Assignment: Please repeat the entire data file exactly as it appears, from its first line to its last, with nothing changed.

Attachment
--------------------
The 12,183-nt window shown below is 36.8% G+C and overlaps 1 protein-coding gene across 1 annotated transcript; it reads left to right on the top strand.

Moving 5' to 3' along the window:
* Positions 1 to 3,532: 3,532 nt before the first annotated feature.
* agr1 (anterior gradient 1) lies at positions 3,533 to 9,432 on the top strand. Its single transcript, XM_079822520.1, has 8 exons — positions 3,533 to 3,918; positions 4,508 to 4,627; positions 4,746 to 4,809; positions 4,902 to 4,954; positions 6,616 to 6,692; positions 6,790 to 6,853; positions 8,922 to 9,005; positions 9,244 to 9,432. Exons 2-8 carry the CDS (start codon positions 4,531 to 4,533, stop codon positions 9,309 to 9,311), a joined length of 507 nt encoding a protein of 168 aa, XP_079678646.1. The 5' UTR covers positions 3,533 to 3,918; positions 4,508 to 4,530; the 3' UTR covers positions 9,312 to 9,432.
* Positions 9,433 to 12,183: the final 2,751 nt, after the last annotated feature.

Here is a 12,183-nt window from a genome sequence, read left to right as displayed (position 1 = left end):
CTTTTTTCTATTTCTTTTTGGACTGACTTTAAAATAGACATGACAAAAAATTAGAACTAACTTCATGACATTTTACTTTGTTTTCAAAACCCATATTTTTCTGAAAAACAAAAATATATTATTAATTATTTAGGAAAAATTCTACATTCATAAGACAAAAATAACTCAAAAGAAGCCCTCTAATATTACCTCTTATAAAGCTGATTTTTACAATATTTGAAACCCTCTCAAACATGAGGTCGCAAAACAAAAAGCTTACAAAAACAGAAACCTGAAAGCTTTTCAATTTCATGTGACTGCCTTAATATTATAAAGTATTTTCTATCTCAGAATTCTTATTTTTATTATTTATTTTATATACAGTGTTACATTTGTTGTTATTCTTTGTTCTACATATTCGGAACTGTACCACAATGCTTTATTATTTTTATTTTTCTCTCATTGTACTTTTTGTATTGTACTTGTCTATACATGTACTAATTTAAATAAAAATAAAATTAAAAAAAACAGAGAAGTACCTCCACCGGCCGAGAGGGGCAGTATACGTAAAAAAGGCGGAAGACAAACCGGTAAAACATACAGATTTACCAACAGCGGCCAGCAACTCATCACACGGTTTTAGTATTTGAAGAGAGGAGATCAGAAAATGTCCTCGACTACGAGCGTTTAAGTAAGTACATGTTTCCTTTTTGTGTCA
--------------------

The 12,183-nt window shown below is 36.8% G+C and overlaps 1 protein-coding gene across 1 annotated transcript; it reads left to right on the top strand.

Moving 5' to 3' along the window:
* Positions 1 to 3,532: 3,532 nt before the first annotated feature.
* agr1 (anterior gradient 1) lies at positions 3,533 to 9,432 on the top strand. Its single transcript, XM_079822520.1, has 8 exons — positions 3,533 to 3,918; positions 4,508 to 4,627; positions 4,746 to 4,809; positions 4,902 to 4,954; positions 6,616 to 6,692; positions 6,790 to 6,853; positions 8,922 to 9,005; positions 9,244 to 9,432. Exons 2-8 carry the CDS (start codon positions 4,531 to 4,533, stop codon positions 9,309 to 9,311), a joined length of 507 nt encoding a protein of 168 aa, XP_079678646.1. The 5' UTR covers positions 3,533 to 3,918; positions 4,508 to 4,530; the 3' UTR covers positions 9,312 to 9,432.
* Positions 9,433 to 12,183: the final 2,751 nt, after the last annotated feature.

Here is a 12,183-nt window from a genome sequence, read left to right as displayed (position 1 = left end):
CTTTTTTCTATTTCTTTTTGGACTGACTTTAAAATAGACATGACAAAAAATTAGAACTAACTTCATGACATTTTACTTTGTTTTCAAAACCCATATTTTTCTGAAAAACAAAAATATATTATTAATTATTTAGGAAAAATTCTACATTCATAAGACAAAAATAACTCAAAAGAAGCCCTCTAATATTACCTCTTATAAAGCTGATTTTTACAATATTTGAAACCCTCTCAAACATGAGGTCGCAAAACAAAAAGCTTACAAAAACAGAAACCTGAAAGCTTTTCAATTTCATGTGACTGCCTTAATATTATAAAGTATTTTCTATCTCAGAATTCTTATTTTTATTATTTATTTTATATACAGTGTTACATTTGTTGTTATTCTTTGTTCTACATATTCGGAACTGTACCACAATGCTTTATTATTTTTATTTTTCTCTCATTGTACTTTTTGTATTGTACTTGTCTATACATGTACTAATTTAAATAAAAATAAAATTAAAAAAAACAGAGAAGTACCTCCACCGGCCGAGAGGGGCAGTATACGTAAAAAAGGCGGAAGACAAACCGGTAAAACATACAGATTTACCAACAGCGGCCAGCAACTCATCACACGGTTTTAGTATTTGAAGAGAGGAGATCAGAAAATGTCCTCGACTACGAGCGTTTAAGTAAGTACATGTTTCCTTTTTGTGTCA